It is safe to say that the speakers of the Proto-Slavic language did not live on the seashore - this is evidenced by the fact that their vocabulary did not contain "sea" terms. It is possible to compose a picture of the life of those people, using the words "sheaf", "straw", "oats", "grain", "cheese", "sour cream", "ax", "onions", "spindle" as separate "puzzles" "And many others. Thanks to the research of philologists who find patterns in the analysis of numerous word forms, no less information appears about the life of the Slavic ancestors than from the data of archaeological excavations.
The Proto-Slavic language did not arise out of the blue, by itself.It has become a derivative of Proto-Indo-European, to which all languages of the Indo-European family go back. Most of the words of the common Slavic language came from there - for example, "house", "wife", "snow", many of the features of word formation remained unchanged, cases remained. Some researchers are also convinced that there was a time when the Pro-Balto-Slavonic language existed, which later split into two large separate branches.
But in those centuries that Proto-Slavic existed as a single language, it was not unchanged: even then it was enriched with borrowings, which ensured communication with other peoples. So, for example, the words "servant", "mother-in-law", "shelter" were adopted from Celtic, and the Iranian language gave the Proto-Slavic "god" and "ax". The Pragermans presented the words "prince", "knight", "church", from the Goths the Proto-Slavs adopted "dish", "bread", "wine". Many lexemes came from West Germanic languages - for example, "king", "hut", "monk". Borrowed, in addition, and words from the Greek and Latin languages.
What has become over time the Proto-Slavic languageThe beginning of the completion of the history of the Proto-Slavic language is attributed to the fifth century of the new era. Then the processes of the emergence of new dialects intensified, and after several centuries the language spoken by the Slavs could no longer be considered a single one. By the end of the first millennium, it split into West Slavic, East Slavic and South Slavic branches. Among the languages that still exist, the first group includes Czech, Slovak and Polish, the second - Russian, Belarusian and Ukrainian, and among the third group - Bulgarian, Macedonian, Slovenian.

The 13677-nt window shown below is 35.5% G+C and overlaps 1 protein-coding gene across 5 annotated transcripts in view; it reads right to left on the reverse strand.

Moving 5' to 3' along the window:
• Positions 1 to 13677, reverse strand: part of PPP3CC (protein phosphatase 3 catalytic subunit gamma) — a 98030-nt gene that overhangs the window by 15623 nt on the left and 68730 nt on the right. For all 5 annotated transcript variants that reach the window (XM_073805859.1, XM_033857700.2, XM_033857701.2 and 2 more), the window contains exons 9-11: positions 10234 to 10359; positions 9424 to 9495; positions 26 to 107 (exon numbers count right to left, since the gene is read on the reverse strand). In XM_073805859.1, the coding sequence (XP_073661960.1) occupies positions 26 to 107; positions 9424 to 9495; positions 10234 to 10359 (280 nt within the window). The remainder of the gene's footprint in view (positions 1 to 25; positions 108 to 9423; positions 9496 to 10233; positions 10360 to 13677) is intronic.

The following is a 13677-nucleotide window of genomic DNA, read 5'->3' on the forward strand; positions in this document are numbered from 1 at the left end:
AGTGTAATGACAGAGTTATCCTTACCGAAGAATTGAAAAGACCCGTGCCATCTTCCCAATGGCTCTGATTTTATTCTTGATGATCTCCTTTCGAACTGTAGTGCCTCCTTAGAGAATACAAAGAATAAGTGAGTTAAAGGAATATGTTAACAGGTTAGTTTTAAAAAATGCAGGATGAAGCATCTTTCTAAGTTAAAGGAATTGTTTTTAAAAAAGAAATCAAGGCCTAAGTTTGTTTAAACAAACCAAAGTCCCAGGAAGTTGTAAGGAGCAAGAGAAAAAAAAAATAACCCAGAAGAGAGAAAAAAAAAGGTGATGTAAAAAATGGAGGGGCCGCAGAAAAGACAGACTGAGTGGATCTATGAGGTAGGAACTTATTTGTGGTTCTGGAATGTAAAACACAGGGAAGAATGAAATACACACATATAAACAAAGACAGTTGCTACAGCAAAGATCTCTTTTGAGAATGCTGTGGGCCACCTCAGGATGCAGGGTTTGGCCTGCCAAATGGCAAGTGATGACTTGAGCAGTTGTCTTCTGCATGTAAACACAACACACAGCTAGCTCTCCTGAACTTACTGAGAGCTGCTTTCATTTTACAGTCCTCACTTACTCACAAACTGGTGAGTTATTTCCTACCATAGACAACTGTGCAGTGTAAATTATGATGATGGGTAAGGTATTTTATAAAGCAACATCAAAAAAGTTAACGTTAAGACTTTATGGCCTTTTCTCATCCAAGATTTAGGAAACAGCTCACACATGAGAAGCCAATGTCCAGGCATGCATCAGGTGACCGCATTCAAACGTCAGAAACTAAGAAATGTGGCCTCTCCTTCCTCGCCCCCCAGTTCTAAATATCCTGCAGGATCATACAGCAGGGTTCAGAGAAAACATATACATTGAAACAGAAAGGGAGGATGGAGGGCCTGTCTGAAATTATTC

The very phenomenon of the Proto-Slavic language, the patterns of its development, the influence on other languages were the subject of interest of scientists of the 20th century and continue to remain in the focus of modern philologists. The formation and addition of the Proto-Slavic dictionary is carried out constantly, thanks to research, a comparison of a huge number of words. Among scientists, discussions continue regarding both the geographical and time frames in which the Proto-Slavic language existed and developed. Probably, one should agree with the assumption that, if a modern native speaker of the Russian language appeared in front of a representative of the Slavic tribe who lived a thousand or two years ago, he, undoubtedly, he could explain himself and be understood. Even though life has changed beyond recognition, and the lines between language families have become much thinner.
But where in Russian the victorious "hurray" came and why the foreigners adopted this battle cry.